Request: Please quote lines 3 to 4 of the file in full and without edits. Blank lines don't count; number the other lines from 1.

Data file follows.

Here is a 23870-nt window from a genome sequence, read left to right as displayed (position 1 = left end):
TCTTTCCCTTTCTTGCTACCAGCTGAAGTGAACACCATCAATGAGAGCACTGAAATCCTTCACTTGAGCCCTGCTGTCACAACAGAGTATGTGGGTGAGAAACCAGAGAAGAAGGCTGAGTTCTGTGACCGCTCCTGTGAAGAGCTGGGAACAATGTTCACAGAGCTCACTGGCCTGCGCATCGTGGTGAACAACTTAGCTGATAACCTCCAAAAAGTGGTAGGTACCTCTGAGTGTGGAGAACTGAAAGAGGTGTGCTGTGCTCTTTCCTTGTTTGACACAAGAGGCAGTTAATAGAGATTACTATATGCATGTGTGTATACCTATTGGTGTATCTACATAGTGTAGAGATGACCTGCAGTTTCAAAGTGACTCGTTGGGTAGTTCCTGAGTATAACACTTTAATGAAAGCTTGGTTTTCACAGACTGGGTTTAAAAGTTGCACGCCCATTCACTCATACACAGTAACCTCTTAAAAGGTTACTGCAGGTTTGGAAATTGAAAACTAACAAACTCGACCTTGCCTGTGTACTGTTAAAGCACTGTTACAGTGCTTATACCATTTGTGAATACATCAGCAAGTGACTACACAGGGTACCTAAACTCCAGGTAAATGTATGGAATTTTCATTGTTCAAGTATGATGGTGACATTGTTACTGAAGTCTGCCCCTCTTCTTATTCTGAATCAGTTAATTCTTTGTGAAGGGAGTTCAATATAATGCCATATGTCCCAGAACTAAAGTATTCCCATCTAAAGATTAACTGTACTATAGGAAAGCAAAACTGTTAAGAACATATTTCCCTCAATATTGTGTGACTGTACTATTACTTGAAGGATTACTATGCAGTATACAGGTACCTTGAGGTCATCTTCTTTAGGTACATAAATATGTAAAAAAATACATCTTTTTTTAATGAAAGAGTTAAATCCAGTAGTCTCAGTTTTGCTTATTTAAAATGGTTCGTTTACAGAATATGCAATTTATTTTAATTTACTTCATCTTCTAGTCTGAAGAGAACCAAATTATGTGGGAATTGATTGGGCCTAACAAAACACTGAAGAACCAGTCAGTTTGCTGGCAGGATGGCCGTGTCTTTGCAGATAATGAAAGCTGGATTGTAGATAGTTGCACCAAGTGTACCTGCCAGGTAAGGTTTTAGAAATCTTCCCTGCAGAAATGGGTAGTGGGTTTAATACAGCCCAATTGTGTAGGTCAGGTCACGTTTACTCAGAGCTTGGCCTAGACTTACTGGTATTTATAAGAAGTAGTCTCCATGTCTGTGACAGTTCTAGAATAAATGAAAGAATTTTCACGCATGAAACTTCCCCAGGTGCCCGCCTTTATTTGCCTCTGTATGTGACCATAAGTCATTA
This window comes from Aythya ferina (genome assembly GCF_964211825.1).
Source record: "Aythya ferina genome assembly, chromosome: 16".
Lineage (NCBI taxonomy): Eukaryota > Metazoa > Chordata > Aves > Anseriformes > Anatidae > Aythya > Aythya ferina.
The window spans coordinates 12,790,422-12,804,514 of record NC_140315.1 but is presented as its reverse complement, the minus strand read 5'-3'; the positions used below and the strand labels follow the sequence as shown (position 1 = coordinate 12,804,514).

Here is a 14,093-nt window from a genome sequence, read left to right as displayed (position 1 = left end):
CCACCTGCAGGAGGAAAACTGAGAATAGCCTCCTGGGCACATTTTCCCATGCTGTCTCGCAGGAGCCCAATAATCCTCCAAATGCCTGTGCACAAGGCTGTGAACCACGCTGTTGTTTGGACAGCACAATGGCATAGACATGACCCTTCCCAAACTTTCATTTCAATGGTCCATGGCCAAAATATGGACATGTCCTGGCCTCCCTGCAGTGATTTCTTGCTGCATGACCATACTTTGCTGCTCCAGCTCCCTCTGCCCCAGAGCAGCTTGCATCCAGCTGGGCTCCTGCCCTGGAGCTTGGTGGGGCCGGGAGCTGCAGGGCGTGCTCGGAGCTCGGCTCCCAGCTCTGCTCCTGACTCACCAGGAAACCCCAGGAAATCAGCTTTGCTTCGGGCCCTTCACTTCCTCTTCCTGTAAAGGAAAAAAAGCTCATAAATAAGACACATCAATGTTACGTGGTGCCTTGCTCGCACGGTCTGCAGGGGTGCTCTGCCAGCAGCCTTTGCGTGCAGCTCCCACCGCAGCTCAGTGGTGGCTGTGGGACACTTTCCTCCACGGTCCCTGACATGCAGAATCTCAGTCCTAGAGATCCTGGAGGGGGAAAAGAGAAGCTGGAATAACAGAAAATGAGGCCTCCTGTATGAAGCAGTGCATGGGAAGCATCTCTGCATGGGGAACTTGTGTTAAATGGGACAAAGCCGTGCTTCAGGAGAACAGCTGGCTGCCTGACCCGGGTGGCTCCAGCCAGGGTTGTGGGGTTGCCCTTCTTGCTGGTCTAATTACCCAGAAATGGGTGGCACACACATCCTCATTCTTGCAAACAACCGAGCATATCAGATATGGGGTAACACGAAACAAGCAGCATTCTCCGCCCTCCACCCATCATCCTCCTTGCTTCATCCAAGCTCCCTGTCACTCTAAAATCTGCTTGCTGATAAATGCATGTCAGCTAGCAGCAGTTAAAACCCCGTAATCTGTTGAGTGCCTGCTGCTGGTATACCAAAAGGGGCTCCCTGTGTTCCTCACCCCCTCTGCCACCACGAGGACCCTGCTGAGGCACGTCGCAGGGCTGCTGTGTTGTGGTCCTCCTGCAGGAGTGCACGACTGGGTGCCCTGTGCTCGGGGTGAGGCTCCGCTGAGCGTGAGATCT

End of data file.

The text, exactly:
This window comes from Aythya ferina (genome assembly GCF_964211825.1).
Source record: "Aythya ferina genome assembly, chromosome: 16".